eavesdropping in Houston

Overheard: 4 Houston BIPOC startup founders share their advice ahead of InnovationMap Awards

The four finalists in the BIPOC-Founded Business category for the inaugural InnovationMap Awards share their best advice for their fellow founders. Photos courtesy

Houston is often lauded as one of the most diverse cities in America, and that diversity is seen across its business communities as well, which includes its innovation ecosystem.

The InnovationMap Awards presented by Techwave announced its finalists across eight categories last week, and the winners will be celebrated at a hybrid event on September 8. Click here to register for the livestream.

The four finalists in the BIPOC-Founded Business category were asked to share their best advice to their fellow Black, Indigenous, and People of Color entrepreneurs. Here's what they had to say.

"Don't be afraid to network!"

Photo courtesy of LAMIK Beauty

— Kim Roxie, founder and CEO of LAMIK Beauty.

"Search for support within your community," Roxie continues. "There's always someone that knows someone who can introduce you to a potential buyer/investor/business opportunity."

Be "a sponge that soaks up all the knowledge as one moved forward in being a startup founder regardless of race."

Photo courtesy of Allotrope Medical

— Albert Huang, founder and CEO of Allotrope Medical.

Huang continues, saying: "This is the same mentorship that I've passed on to other BIPOC innovators and entrepreneurs that I've had the pleasure of working with."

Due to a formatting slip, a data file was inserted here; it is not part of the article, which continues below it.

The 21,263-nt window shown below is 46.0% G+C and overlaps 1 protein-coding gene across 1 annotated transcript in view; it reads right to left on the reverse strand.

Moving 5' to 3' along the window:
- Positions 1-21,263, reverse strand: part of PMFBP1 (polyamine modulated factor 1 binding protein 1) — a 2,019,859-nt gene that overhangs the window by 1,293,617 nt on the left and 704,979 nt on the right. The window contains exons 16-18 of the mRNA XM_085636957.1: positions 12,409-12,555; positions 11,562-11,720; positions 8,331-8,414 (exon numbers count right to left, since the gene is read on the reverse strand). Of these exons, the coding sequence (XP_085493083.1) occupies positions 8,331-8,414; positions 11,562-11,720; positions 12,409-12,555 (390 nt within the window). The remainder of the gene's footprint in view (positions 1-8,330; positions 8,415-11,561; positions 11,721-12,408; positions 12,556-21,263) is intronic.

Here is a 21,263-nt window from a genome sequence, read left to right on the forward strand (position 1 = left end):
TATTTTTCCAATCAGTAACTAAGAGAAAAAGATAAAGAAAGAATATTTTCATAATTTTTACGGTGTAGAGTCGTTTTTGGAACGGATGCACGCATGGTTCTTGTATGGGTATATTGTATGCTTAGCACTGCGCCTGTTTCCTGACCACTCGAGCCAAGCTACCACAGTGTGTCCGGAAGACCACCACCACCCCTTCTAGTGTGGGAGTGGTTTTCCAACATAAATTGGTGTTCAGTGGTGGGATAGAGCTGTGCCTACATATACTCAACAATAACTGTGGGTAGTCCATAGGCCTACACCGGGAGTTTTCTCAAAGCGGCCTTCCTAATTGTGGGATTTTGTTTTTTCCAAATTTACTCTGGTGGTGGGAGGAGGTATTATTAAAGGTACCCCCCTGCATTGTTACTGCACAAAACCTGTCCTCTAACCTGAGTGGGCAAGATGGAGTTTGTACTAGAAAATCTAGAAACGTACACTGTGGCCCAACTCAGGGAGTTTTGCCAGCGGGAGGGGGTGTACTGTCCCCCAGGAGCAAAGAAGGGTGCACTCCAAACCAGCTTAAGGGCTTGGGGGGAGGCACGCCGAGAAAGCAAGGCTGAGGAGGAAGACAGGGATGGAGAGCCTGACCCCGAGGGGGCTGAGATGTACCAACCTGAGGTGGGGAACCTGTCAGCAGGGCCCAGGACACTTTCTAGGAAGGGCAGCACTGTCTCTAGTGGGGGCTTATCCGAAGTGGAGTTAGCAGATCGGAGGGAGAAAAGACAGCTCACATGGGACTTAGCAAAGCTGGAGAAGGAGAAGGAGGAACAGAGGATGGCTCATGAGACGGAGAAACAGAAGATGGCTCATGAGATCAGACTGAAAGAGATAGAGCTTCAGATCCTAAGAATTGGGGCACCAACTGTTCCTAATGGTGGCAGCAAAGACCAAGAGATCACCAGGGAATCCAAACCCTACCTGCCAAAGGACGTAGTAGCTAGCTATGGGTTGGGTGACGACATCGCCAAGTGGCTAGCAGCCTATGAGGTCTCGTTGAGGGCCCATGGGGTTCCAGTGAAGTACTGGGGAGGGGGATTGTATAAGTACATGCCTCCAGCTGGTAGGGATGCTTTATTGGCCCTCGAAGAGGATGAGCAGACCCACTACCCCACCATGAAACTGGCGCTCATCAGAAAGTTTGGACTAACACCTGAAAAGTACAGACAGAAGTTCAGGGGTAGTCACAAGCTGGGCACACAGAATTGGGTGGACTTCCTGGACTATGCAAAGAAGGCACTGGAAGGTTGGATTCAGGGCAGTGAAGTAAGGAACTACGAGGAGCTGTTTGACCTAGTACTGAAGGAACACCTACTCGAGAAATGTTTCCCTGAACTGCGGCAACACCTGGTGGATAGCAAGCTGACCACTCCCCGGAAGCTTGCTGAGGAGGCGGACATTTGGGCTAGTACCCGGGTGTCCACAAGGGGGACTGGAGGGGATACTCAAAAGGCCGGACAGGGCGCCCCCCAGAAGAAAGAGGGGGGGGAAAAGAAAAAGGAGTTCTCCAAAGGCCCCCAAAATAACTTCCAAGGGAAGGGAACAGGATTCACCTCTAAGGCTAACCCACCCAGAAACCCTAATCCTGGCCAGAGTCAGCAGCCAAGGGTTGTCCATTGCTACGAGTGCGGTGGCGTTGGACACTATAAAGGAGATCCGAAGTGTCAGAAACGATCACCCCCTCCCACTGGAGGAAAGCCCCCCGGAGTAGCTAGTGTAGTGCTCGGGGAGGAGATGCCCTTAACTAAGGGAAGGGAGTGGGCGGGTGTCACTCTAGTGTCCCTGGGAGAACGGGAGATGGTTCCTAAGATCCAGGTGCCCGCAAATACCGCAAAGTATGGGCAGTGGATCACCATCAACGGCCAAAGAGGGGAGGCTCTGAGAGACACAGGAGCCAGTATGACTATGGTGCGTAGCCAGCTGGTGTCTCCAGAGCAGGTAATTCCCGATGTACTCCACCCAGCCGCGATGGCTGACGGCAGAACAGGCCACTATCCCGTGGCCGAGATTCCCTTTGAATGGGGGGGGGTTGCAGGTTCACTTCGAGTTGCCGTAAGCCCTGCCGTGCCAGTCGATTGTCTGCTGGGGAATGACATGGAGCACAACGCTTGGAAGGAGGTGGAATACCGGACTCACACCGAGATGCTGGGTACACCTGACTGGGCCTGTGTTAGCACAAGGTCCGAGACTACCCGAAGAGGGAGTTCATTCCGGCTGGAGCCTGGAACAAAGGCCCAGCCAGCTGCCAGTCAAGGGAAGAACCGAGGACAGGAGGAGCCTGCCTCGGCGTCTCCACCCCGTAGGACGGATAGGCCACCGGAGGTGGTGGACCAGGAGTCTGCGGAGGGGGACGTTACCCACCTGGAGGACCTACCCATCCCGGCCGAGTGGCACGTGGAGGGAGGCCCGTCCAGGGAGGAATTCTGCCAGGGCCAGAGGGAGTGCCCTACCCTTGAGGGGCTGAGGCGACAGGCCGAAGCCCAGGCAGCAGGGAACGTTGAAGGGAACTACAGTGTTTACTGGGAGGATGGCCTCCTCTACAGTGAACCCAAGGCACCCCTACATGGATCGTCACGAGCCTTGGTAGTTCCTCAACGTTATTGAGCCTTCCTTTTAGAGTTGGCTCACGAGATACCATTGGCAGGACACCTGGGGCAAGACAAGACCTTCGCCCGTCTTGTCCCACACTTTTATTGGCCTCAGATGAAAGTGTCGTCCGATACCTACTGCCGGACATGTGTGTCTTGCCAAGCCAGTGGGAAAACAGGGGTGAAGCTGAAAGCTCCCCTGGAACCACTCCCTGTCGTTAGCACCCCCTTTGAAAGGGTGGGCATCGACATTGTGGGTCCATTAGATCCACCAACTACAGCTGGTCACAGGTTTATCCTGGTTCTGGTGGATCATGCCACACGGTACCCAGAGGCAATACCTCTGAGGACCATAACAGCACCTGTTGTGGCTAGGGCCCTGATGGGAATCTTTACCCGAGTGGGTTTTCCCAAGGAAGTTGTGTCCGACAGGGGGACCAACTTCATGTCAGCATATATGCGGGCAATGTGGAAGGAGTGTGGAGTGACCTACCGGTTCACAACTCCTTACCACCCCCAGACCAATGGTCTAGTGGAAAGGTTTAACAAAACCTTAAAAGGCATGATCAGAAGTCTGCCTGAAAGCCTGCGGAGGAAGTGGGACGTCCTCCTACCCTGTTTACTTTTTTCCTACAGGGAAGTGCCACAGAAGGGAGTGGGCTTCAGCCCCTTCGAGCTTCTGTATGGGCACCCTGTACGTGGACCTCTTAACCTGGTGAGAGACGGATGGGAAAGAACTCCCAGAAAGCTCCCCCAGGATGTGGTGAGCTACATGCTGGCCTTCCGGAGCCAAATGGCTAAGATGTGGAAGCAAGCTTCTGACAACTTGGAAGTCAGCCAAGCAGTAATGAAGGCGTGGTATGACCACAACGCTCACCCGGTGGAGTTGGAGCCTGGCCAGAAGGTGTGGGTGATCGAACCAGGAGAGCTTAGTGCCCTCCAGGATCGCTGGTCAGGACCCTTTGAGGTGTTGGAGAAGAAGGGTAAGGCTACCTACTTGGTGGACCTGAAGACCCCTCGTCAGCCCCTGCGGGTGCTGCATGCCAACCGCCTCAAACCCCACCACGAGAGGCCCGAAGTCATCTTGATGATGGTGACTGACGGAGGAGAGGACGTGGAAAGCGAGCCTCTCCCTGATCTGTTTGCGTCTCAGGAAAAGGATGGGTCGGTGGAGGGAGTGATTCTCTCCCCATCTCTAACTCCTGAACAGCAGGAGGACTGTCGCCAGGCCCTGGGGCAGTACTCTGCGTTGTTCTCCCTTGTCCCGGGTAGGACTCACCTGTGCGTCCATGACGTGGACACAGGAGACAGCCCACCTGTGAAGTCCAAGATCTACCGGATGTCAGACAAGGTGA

"The road is long, and the wins are fewer than the losses at first. Celebrate each win, as much as you can."

Houston software startup to use fresh funds to become 'unquestionably the best' for the electricity industry

Photo courtesy of Molecule Software

— Sameer Soleja, founder and CEO of Molecule Software.

"Find your advocate. It is sometimes harder to prove yourself as a woman or minority, but a trusted advocate can build so much credibility for you."

Carolyn Rodz, CEO of Hello Alice

Photo via helloalice.com

— Carolyn Rodz, founder of Hello Alice.


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Building Houston

 
 

Houston Methodist's new MITIEverse app takes users into the metaverse to learn from professionals across the globe. Image courtesy of Houston Methodist

Houston Methodist has launched a platform that is taking medical and scientific experts and students into the metaverse.

The MITIEverse, a new app focused on health care education and training, provides hands-on practice, remote assistance from experienced clinicians, and more. The app — named for the Houston Methodist Institute for Technology, Innovation and Education, aka MITIE — was created in partnership with FundamentalVR and takes users into virtual showcase rooms, surgical simulations, and lectures from Houston Methodist faculty, as well as collaborators from across the world.

“This new app brings the hands-on education and training MITIE is known for to a new virtual audience. It could be a first step toward building out a medical metaverse,” says Stuart Corr, inventor of the MITIEverse and director of innovation systems engineering at Houston Methodist, in a news release.

Image courtesy of Houston Methodist

The hospital system's DeBakey Heart and Vascular Center has created a virtual showcase room on the app, and users can view Houston Methodist faculty performing real surgeries and then interact with 3D human models.

"We view the MITIEverse as a paradigm-shifting platform that will offer new experiences in how we educate, train, and interact with the health community,” says Alan Lumsden, M.D., medical director of Houston Methodist DeBakey Heart and Vascular Center, in the release.

“It essentially democratizes access to health care educators and innovators by breaking down physical barriers. There’s no need to travel thousands of miles to attend a conference when you can patch into the MITIEverse," he continues.

Image courtesy of Houston Methodist

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